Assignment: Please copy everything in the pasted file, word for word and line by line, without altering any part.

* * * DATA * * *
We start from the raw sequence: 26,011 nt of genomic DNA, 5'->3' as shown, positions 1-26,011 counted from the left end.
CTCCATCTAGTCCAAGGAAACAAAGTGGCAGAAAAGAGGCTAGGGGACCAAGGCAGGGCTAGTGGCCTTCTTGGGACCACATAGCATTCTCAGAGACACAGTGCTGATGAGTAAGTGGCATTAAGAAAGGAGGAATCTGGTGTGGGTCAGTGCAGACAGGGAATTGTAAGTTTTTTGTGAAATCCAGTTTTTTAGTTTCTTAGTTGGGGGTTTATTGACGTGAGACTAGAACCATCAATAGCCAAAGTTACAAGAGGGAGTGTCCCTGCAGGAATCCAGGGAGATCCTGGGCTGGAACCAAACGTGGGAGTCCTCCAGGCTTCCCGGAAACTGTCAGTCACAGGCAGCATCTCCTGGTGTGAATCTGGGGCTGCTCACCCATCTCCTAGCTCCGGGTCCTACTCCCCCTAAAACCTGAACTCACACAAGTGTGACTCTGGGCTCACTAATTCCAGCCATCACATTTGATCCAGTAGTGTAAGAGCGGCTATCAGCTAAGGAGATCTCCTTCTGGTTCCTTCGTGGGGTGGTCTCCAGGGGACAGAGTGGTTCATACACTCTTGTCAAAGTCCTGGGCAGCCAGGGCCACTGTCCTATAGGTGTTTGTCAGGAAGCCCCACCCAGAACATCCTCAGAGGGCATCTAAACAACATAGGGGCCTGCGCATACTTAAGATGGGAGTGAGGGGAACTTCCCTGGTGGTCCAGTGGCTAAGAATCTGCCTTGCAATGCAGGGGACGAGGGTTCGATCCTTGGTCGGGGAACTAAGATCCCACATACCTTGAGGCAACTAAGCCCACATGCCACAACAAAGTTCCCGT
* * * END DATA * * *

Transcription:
We start from the raw sequence: 26,011 nt of genomic DNA, 5'->3' as shown, positions 1-26,011 counted from the left end.
CTCCATCTAGTCCAAGGAAACAAAGTGGCAGAAAAGAGGCTAGGGGACCAAGGCAGGGCTAGTGGCCTTCTTGGGACCACATAGCATTCTCAGAGACACAGTGCTGATGAGTAAGTGGCATTAAGAAAGGAGGAATCTGGTGTGGGTCAGTGCAGACAGGGAATTGTAAGTTTTTTGTGAAATCCAGTTTTTTAGTTTCTTAGTTGGGGGTTTATTGACGTGAGACTAGAACCATCAATAGCCAAAGTTACAAGAGGGAGTGTCCCTGCAGGAATCCAGGGAGATCCTGGGCTGGAACCAAACGTGGGAGTCCTCCAGGCTTCCCGGAAACTGTCAGTCACAGGCAGCATCTCCTGGTGTGAATCTGGGGCTGCTCACCCATCTCCTAGCTCCGGGTCCTACTCCCCCTAAAACCTGAACTCACACAAGTGTGACTCTGGGCTCACTAATTCCAGCCATCACATTTGATCCAGTAGTGTAAGAGCGGCTATCAGCTAAGGAGATCTCCTTCTGGTTCCTTCGTGGGGTGGTCTCCAGGGGACAGAGTGGTTCATACACTCTTGTCAAAGTCCTGGGCAGCCAGGGCCACTGTCCTATAGGTGTTTGTCAGGAAGCCCCACCCAGAACATCCTCAGAGGGCATCTAAACAACATAGGGGCCTGCGCATACTTAAGATGGGAGTGAGGGGAACTTCCCTGGTGGTCCAGTGGCTAAGAATCTGCCTTGCAATGCAGGGGACGAGGGTTCGATCCTTGGTCGGGGAACTAAGATCCCACATACCTTGAGGCAACTAAGCCCACATGCCACAACAAAGTTCCCGT